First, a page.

Rawlinson pointed out that, "The best recent critics see in this passage a description of Israel's actual condition in the writer's day. In line with this, Dr. Kay, and Professor Cheyne render the verbs in the passage as present, `the sons are,' `the daughters are,' etc."F20
Instead of these last four verses being "a fragment,"F21 or "A copyist's quotation of some lost Davidic psalm,"F22 these verses fit the whole psalm as a glove fits the hand. What could be more natural and reasonable than the fact that David, having seen the end of wars and strife and the astounding blessing of God in the prosperity of his people, should have prayed earnestly to God for the continuation of the happy conditions, giving God all the glory for it?
Footnotes for Psalms 144
1: The Interpreter's Bible, Vol. IV, p. 735.
3: Charles Haddon Spurgeon, Vol. II, p. 310.
4: Mitchell Dahood in The Anchor Bible, Vol. III, p. 328.
5: Leslie C. Allen, Vol. II, p. 290.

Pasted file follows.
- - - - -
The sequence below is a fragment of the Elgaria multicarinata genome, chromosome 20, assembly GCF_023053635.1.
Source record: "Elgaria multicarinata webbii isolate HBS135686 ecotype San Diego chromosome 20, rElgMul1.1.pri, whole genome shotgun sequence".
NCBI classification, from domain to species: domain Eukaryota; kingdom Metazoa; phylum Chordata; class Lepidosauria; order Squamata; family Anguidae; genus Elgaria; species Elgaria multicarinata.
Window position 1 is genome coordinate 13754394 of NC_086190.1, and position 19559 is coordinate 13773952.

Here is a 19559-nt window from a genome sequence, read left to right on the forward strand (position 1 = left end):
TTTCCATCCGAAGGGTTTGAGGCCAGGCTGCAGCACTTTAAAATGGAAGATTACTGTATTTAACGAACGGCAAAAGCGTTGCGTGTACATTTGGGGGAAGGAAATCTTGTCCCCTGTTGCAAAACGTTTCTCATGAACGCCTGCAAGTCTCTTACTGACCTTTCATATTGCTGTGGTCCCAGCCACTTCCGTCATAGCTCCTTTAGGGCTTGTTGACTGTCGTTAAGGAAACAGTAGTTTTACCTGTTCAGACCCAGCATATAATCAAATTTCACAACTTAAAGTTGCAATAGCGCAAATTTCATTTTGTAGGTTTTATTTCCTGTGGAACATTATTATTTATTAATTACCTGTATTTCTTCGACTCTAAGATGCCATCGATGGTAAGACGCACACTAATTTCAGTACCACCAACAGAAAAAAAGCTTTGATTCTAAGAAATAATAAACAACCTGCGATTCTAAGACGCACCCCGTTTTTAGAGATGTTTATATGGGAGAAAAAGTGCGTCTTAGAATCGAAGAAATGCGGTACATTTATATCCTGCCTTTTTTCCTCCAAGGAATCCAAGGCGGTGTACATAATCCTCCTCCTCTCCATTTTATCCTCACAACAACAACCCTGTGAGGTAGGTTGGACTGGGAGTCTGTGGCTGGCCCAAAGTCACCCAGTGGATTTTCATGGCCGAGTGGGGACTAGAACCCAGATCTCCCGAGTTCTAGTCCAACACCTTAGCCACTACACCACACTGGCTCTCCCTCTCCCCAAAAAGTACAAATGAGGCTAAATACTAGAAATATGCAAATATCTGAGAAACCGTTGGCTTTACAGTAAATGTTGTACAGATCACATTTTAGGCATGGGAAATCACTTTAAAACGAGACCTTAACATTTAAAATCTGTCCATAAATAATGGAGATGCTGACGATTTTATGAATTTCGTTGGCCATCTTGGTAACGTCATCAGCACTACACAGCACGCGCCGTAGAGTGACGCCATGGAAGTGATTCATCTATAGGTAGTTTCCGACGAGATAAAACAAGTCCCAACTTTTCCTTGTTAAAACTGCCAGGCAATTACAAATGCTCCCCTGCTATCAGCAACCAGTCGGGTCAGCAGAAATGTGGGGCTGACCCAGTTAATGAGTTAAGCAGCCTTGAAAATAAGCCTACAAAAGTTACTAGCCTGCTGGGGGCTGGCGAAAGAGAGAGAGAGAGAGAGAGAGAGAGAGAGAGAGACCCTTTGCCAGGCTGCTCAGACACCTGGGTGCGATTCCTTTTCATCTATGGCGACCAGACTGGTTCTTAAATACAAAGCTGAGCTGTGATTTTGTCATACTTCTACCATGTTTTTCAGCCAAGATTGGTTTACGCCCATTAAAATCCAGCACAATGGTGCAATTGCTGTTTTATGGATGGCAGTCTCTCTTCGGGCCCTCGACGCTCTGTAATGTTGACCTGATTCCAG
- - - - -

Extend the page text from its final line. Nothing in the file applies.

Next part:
6: J. R. Dummelow's Commentary, p. 577.
7: International Critical Commentary, Vol. II, p. 519.
8: Charles Haddon Spurgeon, Vol. II, p. 310.
9: F. Delitzsch, Vol. V-C, p. 379.
10: The New Layman's Bible Commentary p. 698.
11: The Pulpit Commentary, op. cit., p. 362.
12: F. Delitzsch, op. cit., p. 379.
13: Barnes' Notes on the Old Testament (Grand Rapids: Baker Book House, a 1987 reprint of the 1878 edition), Vol. III, p. 516.
14: The New Layman's Bible Commentary, p. 698.
15: W. E. Addis, p. 396.
16: The New Layman's Bible Commentary, p. 698.
17: George DeHoff's Commentary, Vol. III, p. 243.
18: Barnes' Notes on the Old Testament (Grand Rapids: Baker Book House, a 1987 reprint of the 1878 edition), op. cit., p. 317.
19: Derek Kidner, Vol. II, p. 479.
20: The Pulpit Commentary, op. cit., p. 362.
21: International Critical Commentary, op. cit., p. 519.
22: J. R. Dummelow's Commentary, p. 377.